After last Friday, I stopped checking twitter too much. I started scrolling through facebook really, really fast - past photos of black ribbons, or angels, or of the kids being led from a school in CT. I've remained my usual trivial and sarcastic self.
I haven't posted any articles, or shared any of the "prayer chains." I haven't "liked" any of the memorial pages. I haven't even mentioned the event on a post, or really discussed it with anyone. According to Facebook, that means I don't care; that I'm selfish and self-absorbed (and probably materialistic).
The thing is...I do care. I probably care way too much. Once you identify that you have depression, one of the things you have to do is learn the triggers. What makes you emotional? What spins you out of control?
The idea of someone just randomly walking into a school and ending innocent lives? Definitely not something I can handle.
So for anyone who thinks that people who are not posting about CT must not care - stop. I mean - sure, you might know people who just don't care. But more likely, you know people who simply can't handle the profound sadness or the weight of the whole thing.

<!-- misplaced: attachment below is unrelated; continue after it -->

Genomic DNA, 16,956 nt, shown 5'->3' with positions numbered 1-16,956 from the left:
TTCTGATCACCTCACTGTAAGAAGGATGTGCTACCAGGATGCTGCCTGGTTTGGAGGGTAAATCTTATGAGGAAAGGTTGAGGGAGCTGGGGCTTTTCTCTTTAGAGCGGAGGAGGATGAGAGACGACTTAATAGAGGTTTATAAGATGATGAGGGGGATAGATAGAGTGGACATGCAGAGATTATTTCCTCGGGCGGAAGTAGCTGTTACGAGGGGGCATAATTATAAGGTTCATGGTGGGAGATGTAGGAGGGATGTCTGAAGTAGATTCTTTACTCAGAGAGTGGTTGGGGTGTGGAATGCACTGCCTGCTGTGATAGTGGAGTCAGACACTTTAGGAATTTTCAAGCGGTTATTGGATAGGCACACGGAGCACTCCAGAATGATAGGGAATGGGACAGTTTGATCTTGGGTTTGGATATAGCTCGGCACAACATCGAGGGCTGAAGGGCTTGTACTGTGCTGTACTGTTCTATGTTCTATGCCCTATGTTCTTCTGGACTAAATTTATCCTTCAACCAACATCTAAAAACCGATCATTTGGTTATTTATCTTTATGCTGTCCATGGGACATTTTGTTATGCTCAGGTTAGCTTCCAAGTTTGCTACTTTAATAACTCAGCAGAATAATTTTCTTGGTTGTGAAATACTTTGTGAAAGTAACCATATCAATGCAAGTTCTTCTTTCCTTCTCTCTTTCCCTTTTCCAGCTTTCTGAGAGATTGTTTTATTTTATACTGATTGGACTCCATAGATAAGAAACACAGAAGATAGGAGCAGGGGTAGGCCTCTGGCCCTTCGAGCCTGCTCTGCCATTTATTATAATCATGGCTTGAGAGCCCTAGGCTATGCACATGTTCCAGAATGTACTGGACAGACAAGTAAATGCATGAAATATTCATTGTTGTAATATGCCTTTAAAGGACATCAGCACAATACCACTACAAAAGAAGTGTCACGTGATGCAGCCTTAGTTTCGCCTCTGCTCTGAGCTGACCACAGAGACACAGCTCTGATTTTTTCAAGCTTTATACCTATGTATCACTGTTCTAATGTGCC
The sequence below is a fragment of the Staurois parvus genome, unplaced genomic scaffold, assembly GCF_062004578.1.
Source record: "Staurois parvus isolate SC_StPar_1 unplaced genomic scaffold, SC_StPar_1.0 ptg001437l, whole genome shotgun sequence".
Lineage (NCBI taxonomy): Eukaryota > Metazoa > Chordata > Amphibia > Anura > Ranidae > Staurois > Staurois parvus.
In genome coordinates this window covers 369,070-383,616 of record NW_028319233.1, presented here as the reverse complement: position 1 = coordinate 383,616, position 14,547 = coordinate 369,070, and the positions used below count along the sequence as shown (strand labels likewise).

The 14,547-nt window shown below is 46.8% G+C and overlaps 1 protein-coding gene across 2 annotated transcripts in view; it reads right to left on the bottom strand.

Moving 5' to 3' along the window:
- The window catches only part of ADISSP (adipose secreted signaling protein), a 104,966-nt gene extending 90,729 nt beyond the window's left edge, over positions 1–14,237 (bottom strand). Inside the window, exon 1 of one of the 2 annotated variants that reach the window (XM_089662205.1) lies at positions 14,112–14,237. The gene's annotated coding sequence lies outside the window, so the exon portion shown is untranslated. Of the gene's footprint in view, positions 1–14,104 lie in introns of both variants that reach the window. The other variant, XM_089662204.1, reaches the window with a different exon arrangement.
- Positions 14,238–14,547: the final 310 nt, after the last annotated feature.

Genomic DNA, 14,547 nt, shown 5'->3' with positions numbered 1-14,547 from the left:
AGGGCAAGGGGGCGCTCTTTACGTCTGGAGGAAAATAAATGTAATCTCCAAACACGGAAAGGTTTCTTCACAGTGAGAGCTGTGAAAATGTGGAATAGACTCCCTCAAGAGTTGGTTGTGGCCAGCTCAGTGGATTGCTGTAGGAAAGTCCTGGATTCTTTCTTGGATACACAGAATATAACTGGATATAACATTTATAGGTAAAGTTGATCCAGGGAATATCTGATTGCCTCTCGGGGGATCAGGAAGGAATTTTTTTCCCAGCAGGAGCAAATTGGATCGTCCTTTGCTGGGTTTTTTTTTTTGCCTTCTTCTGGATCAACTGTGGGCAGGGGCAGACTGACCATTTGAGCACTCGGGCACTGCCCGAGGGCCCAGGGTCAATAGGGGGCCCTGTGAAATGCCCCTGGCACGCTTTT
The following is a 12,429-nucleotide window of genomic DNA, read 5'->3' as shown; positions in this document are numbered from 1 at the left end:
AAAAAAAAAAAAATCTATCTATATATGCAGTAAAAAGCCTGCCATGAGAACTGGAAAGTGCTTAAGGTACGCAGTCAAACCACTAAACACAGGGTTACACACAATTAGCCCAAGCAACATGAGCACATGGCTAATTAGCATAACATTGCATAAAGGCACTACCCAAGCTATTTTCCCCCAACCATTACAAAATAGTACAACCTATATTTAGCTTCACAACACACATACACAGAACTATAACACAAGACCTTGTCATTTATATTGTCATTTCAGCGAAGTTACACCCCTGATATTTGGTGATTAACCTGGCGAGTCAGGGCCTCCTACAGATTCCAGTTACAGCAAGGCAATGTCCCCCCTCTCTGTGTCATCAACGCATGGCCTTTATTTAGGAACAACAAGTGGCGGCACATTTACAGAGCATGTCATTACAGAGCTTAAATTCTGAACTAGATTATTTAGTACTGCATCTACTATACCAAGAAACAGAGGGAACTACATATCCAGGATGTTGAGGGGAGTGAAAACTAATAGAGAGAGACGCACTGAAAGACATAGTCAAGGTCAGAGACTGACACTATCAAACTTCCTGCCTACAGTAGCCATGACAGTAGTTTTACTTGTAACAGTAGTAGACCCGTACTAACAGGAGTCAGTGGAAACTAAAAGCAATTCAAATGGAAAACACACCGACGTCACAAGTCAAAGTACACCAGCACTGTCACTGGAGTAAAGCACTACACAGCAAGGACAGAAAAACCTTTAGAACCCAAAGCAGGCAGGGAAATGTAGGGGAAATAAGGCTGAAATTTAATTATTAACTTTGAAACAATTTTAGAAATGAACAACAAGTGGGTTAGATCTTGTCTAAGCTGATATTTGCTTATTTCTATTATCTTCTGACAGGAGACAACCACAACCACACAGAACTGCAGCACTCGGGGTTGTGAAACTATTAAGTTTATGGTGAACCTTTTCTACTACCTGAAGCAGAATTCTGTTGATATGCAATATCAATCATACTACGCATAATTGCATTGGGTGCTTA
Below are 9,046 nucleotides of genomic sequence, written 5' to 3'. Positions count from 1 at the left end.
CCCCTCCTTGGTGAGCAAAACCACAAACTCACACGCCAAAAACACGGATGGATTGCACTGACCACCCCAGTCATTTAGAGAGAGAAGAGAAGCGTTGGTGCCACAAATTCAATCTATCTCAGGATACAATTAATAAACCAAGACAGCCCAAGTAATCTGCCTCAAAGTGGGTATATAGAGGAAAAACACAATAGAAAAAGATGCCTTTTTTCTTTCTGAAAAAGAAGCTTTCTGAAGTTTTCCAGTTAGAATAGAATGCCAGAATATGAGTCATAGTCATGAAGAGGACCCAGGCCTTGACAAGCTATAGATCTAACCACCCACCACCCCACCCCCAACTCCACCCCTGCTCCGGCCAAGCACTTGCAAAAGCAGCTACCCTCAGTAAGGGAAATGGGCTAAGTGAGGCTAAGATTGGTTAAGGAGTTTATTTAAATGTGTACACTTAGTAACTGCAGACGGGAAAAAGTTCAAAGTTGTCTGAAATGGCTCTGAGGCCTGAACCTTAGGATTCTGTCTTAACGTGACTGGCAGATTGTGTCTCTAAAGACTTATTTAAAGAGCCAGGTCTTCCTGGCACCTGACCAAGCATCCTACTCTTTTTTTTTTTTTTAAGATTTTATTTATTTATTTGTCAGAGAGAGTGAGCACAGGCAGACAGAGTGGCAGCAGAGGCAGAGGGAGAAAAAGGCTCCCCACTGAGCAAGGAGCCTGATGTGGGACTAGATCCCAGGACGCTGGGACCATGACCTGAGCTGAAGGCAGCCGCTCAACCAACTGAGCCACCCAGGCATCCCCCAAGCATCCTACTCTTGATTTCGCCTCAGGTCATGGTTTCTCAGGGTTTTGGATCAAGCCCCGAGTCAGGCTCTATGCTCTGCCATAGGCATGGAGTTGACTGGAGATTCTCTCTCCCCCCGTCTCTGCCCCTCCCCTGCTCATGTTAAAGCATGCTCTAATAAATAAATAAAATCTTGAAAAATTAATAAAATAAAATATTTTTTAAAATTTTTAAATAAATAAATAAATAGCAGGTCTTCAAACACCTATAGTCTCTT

We all show sorrow, respect, and honor in our own way. Some people post it all over facebook. Some write letters to newspapers, or sign a petition to make guns illegal. Others might go out and buy a gun.
Some of us just try to live every day bringing as many smiles to as many people as we can reach. Some of us feel that the best way to honor those victims (and anyone else) is to live a life full of positive change and action; to bring as much good into the world as possible.
It isn't helpful to simply complain that there's no good left in the world. You have to be willing to be that good, and then bring it into the world. Those silent friends you have? They may be doing that very thing.
"Darkness cannot drive out darkness; only light can do that. Hate cannot drive out hate; only love can do that." Dr. Martin Luther King, Jr.